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Discussion in 'Off Topic [BG]' started by Stinsok, Apr 18, 2012.
Are chains better?
Chains wear out and require maintenance/replacement and adjustment. Chains are lighter and that is why most all sport/dirt type bikes have them. Shafties are heavier and more expensive so they are on touring style bikes. My buddy just bought a kawasaki concours 14 so his bike kinda straddles the sport/touring zone but has a shaft.
Some older shaft driven bikes have a "jacking effect" when on and off the gas that has been mostly cured on the newer models.
Shaft drive is a good method of putting power to the rear wheel of a motorcycle. But theres a few drawbacks when compared to chain or belt drive. i.e., They're heavier, have more seals/moving parts, more expensive, sap hp from the engine (less efficient), etc.
The biggest + with shaft drive is virtually zero maintenance.
My old BMW R100's seat would rise up about 3" whenever i grabbed a handful of throttle. I guess thats the "jacking effect" Randall mentioned. It took a while getting used to that, but overall I was happy with the shaft drive - no more adjustments for stretched chains!
I own a 1990 Harley bought new ,now with 90K on it and original belt still going strong.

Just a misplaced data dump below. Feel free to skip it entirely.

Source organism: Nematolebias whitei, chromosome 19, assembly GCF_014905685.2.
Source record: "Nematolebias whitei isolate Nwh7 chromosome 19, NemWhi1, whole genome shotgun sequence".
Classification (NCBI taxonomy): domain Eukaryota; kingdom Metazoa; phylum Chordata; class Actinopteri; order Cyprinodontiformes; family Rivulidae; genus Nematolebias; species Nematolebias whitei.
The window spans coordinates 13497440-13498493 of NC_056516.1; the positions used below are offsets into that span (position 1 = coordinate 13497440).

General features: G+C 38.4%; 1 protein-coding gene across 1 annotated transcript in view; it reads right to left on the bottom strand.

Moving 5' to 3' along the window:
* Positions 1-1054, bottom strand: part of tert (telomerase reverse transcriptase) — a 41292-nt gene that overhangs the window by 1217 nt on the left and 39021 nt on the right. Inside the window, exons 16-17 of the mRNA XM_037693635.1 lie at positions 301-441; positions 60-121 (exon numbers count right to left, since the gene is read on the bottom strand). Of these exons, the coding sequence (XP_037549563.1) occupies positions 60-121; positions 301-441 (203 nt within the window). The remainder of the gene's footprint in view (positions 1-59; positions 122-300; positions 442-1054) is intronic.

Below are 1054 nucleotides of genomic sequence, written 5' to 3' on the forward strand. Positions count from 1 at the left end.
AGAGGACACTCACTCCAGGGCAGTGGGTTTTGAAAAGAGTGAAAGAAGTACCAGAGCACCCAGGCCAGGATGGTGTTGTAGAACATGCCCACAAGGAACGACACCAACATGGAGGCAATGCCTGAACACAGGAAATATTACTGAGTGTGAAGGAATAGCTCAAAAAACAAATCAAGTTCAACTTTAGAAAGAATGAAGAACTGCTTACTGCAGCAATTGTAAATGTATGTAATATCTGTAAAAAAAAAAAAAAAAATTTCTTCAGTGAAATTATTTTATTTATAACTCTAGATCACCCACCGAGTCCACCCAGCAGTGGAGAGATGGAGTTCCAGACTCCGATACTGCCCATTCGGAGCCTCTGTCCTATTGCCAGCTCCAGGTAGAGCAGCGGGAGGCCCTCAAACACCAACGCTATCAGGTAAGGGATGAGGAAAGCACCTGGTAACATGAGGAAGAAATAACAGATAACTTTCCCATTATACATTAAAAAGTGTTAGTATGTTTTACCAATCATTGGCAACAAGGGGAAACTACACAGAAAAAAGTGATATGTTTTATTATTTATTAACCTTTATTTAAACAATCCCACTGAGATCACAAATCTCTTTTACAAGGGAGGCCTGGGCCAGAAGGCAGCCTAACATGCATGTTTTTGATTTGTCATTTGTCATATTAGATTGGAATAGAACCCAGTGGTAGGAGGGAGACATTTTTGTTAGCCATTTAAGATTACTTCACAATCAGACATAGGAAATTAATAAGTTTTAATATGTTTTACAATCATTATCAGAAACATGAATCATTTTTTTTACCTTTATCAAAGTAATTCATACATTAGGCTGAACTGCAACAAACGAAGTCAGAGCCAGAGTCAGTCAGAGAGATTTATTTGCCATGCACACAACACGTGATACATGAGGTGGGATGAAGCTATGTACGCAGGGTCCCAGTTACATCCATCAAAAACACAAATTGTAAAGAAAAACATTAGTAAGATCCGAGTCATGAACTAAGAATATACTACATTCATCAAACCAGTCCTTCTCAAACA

I watched "Pass Time" last night and that got me wondering. On sport bikes (crotch rockets) it seems like a better way to go.
And belt drives are so quiet, bliss, compared with rattling chains. Smoother acceleration, too as the belt drive has the same tension, chains stretch and change over time.
No really on sport bikes.
The problem with high horsepower bikes and shafts is that the pinion gear wants to "walk down" the ring gear. That means the rear of the bike wants to rise up under hard acceleration. It gets a little scary coming out of a corner and grab a fist full of throttle and the front and back of the bike lifts up. Ask any one that ever rode a old V 65 Honda.
BMWs and Moto Guzzis have had shaft drive since they began. BMW only recently began putting chains and belts on bikes in the 90s.
I like shaft drive bikes because the drive typically requires less maintenance than a chain/belt. They also seems to ride smoother to me.
Judging by Your question, you have never owned one.
Shaft is superior to chain or belt in many regards, but for most of the manufacturers it's not worth the added hassle.
Desmodromic valvetrain, or shaft driven valve train regardless whether it's desmodromic or not, is also superior to any other means of getting those camshafts to spin. You won't see 'em in many engines either.
The bottom line is that chain is ultra cheap, 1/20th or so of the cost of the shaft. Excluding the engineering of course.
Yep. Shaft is much better, but chain is so much cheaper (too bad price is the issue).
Also - if I am not mistaken - the engine is usually rotated 90 degrees so the driveshaft is in line with the crankshaft. Some engines may be too wide to do this.
Simplicity, cost, weight. My favorite final is a chain-driven single-sided swing arm as on most Ducatis and on Triumph's Speed Triple.
Another reason, at least for us Harley riders, is tradition.
Also, because they spin, shafts have an impact on the handling of the bike, due to the torque generated when spinning. It might be minor, but it's there.